Irvine Arditti


Born: February 8, 1953
Irvine Arditti is the first violinist and leader of the Arditti Quartet, an ensemble that he co-founded as a student of the Royal Academy of Music in London in 1974. From 1978 to 1980, Arditti served as co-concertmaster for the London Symphony Orchestra, a position he voluntarily left in order to devote more time to the quartet. This turned out to be the right choice, as since then the Arditti String Quartet has become an institution in the realm of contemporary chamber music. The list of new works by contemporary composers commissioned over the years by the Arditti Quartet is of staggering size and comprehension, but among the many figures who have written specifically for the Arditti Quartet are John Cage, Philip Glass, Helmut Lachenmann, Sofiya Gubaidulina, and Wolfgang Rihm. From 1982 to 1996 the Arditti Quartet gave annual master classes at the Darmstadt Summer Courses for New Music.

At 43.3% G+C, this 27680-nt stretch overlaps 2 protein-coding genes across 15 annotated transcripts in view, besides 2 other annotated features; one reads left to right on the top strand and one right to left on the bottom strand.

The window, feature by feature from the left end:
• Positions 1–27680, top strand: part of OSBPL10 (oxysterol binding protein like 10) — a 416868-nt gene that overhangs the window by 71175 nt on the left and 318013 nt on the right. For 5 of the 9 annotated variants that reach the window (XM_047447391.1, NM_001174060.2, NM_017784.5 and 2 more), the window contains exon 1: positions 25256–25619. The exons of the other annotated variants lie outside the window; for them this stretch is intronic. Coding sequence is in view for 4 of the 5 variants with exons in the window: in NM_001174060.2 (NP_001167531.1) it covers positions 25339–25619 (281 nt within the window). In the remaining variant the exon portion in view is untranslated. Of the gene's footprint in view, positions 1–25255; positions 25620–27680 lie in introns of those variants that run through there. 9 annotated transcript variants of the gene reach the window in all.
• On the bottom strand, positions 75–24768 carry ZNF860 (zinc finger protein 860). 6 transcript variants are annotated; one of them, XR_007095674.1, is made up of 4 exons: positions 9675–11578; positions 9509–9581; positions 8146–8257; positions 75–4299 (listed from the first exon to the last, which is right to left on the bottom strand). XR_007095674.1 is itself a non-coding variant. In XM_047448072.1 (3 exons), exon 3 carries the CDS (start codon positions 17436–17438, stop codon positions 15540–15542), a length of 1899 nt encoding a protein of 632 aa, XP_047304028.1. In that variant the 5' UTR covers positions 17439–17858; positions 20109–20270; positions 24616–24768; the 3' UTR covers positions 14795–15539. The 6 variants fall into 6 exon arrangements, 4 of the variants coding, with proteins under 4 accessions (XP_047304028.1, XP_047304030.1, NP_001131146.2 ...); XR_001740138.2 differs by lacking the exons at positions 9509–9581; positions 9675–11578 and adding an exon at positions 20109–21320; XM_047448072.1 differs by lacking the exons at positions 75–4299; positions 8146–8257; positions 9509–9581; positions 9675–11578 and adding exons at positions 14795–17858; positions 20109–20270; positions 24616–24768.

Irvine Arditti is also widely recognized as a leading soloist and interpreter of contemporary concerto literature for the violin. One of his most famous recordings is for Mode Records containing John Cage's Freeman Etudes, a solo violin work Arditti also premiered. Arditti has also given first performances of concertos by composers Luciano Berio, Brian Ferneyhough, and Iannis Xenakis. Both the Arditti Quartet and its leader have recorded for a wide variety of labels, but most frequently for Disques Montaigne, which was ultimately merged with Naïve Classical. The Arditti Quartet actively performs entire quartet cycles, including those of Elliott Carter, Hans Werner Henze, and Arnold Schoenberg. The group has won numerous recording prizes, including the Deutsche Schallplatten and the Gramophone Awards, both landing in the winner's circle multiple times in these honors.